A day spent apple picking at orchards near Weston or selecting from the stalls of your nearby farmers market can yield bushels of possibilities. Apples are apples, yes, but some apples are better suited to different preparation than others. Iconic food writer M.F.K. Fisher lets the unique flavor of each apple guide her. “I like to dig out the cores, sniff the flavor, and then stuff them with raw sugar or leftover jam or mincemeat, according to their messages,” she wrote in Bon Appétit in 1979.
For applesauce, it makes no sense to buy perfect, juicy, crisp apples when you’re just going to cook them down. If you have a conical strainer—a cone-shaped colander-like apparatus that sits on metal legs available at most hardware stores—you can use small, gnarly green apples without peeling or coring. Just give the apples a good rinse and put them in a big pot over medium heat. Let the apples cook, stirring occasionally so they don’t stick to the bottom, until they soften, about 20 to 30 minutes. Then tip the apple pulp into the conical strainer set over a large bowl and use a wooden spoon to press out the applesauce. The peels, seeds, and cores will stay in the strainer. There is nothing better on a winter morning than warm applesauce, perhaps sweetened with a little sugar and mellowed with a teaspoon of vanilla.
For grilling, the Golden Delicious is queen. While a little soft and sweet to eat raw, those qualities are good for the grill; the sugars in the apple caramelize over the flames. Slice the apples about .-inch thick and leave the peel on to grill. They’re delicious with a lick of warm caramel or rum sauce.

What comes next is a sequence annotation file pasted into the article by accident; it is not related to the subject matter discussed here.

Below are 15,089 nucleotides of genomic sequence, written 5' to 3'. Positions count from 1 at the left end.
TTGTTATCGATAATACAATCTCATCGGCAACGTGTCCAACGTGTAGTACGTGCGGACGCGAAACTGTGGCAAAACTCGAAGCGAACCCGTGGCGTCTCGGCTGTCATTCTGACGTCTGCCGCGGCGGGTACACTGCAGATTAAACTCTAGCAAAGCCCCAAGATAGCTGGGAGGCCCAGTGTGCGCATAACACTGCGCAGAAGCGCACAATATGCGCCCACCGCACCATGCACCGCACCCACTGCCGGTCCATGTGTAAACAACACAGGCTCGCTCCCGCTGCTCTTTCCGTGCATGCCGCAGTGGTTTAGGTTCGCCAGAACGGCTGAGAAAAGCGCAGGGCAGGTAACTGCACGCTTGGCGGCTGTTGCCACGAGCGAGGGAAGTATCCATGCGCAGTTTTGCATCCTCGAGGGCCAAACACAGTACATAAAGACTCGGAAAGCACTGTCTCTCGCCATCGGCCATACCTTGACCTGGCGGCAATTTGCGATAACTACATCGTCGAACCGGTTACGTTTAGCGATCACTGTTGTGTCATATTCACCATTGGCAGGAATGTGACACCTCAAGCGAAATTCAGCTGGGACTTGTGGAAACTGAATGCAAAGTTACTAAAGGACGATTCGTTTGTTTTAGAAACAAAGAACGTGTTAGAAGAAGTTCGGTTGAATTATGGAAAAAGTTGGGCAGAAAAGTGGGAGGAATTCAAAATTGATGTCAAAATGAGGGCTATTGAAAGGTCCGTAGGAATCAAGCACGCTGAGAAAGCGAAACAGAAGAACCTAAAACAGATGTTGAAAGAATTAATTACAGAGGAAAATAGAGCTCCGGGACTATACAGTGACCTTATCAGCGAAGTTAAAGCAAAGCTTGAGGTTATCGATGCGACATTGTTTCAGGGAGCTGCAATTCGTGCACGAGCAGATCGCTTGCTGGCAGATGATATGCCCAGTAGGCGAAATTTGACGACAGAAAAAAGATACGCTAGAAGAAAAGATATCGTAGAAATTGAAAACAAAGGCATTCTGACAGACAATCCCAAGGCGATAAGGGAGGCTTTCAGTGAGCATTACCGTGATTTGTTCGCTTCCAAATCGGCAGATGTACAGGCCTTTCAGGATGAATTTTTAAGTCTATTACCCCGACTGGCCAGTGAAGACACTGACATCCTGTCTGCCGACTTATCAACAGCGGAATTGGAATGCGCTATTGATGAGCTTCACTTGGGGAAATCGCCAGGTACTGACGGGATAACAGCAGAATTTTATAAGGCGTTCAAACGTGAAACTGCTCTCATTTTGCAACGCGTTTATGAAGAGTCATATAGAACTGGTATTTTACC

For smoking, a quartered Granny Smith is good, put on to smoke when you have other things going, maybe with smoldering apple wood. Applesauce made with smoked apples is delicious served with pork or chicken— just try it at Hank’s Charcuterie in Lawrence. A little smoked apple dropped into a soup or stew gives a unique sweet/tart/bitter flavor boost.
A sturdy, cherry-red apple that will hold its shape during baking, such as Jonathan, Ida Red, Northern Spy, Empire, or Rome Beauty, does best for the quintessential fall dessert, the baked apple. The scent of those apples baking creates an aromatherapy that is almost as good as the flavor itself.
For pie, we favor a tart apple like a Granny Smith that will stay in discreet slices under the crust, not turn to sauce like the British Bramley variety.
But for eating out of hand, nothing beats the Honeycrisp, which has the most juice vesicles of any apple.